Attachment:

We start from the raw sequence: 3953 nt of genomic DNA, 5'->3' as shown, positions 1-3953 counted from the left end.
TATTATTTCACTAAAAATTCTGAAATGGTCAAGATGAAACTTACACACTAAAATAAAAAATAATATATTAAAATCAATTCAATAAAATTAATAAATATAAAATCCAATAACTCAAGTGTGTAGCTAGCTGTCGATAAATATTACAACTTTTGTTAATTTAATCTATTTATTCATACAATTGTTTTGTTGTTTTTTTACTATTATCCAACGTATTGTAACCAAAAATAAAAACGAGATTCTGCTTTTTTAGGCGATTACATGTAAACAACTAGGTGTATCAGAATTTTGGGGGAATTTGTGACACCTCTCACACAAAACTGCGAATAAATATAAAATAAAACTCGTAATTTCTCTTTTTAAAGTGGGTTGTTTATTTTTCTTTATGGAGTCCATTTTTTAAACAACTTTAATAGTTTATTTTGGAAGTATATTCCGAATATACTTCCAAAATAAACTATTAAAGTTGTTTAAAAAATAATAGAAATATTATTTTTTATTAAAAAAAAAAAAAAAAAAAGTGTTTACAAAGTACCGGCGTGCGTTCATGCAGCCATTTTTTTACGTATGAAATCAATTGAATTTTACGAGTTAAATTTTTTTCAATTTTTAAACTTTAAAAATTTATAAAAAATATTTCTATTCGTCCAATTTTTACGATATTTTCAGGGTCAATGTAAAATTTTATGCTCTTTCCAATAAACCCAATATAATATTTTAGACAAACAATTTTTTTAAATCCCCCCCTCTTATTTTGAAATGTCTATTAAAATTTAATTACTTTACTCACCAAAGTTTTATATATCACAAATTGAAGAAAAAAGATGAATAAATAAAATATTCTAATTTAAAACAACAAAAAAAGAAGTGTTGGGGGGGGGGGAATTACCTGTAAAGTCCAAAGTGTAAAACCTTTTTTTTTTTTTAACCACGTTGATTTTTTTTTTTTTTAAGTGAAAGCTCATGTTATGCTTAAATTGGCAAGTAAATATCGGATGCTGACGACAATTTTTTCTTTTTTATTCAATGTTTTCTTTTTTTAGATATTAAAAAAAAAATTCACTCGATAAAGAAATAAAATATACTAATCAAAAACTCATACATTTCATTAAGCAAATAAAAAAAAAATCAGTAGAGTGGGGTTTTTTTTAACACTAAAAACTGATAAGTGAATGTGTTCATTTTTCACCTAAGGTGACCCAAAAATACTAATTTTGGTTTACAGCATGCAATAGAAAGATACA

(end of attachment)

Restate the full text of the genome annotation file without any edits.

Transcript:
We start from the raw sequence: 3953 nt of genomic DNA, 5'->3' as shown, positions 1-3953 counted from the left end.
TATTATTTCACTAAAAATTCTGAAATGGTCAAGATGAAACTTACACACTAAAATAAAAAATAATATATTAAAATCAATTCAATAAAATTAATAAATATAAAATCCAATAACTCAAGTGTGTAGCTAGCTGTCGATAAATATTACAACTTTTGTTAATTTAATCTATTTATTCATACAATTGTTTTGTTGTTTTTTTACTATTATCCAACGTATTGTAACCAAAAATAAAAACGAGATTCTGCTTTTTTAGGCGATTACATGTAAACAACTAGGTGTATCAGAATTTTGGGGGAATTTGTGACACCTCTCACACAAAACTGCGAATAAATATAAAATAAAACTCGTAATTTCTCTTTTTAAAGTGGGTTGTTTATTTTTCTTTATGGAGTCCATTTTTTAAACAACTTTAATAGTTTATTTTGGAAGTATATTCCGAATATACTTCCAAAATAAACTATTAAAGTTGTTTAAAAAATAATAGAAATATTATTTTTTATTAAAAAAAAAAAAAAAAAAAGTGTTTACAAAGTACCGGCGTGCGTTCATGCAGCCATTTTTTTACGTATGAAATCAATTGAATTTTACGAGTTAAATTTTTTTCAATTTTTAAACTTTAAAAATTTATAAAAAATATTTCTATTCGTCCAATTTTTACGATATTTTCAGGGTCAATGTAAAATTTTATGCTCTTTCCAATAAACCCAATATAATATTTTAGACAAACAATTTTTTTAAATCCCCCCCTCTTATTTTGAAATGTCTATTAAAATTTAATTACTTTACTCACCAAAGTTTTATATATCACAAATTGAAGAAAAAAGATGAATAAATAAAATATTCTAATTTAAAACAACAAAAAAAGAAGTGTTGGGGGGGGGGGAATTACCTGTAAAGTCCAAAGTGTAAAACCTTTTTTTTTTTTTAACCACGTTGATTTTTTTTTTTTTTAAGTGAAAGCTCATGTTATGCTTAAATTGGCAAGTAAATATCGGATGCTGACGACAATTTTTTCTTTTTTATTCAATGTTTTCTTTTTTTAGATATTAAAAAAAAAATTCACTCGATAAAGAAATAAAATATACTAATCAAAAACTCATACATTTCATTAAGCAAATAAAAAAAAAATCAGTAGAGTGGGGTTTTTTTTAACACTAAAAACTGATAAGTGAATGTGTTCATTTTTCACCTAAGGTGACCCAAAAATACTAATTTTGGTTTACAGCATGCAATAGAAAGATACA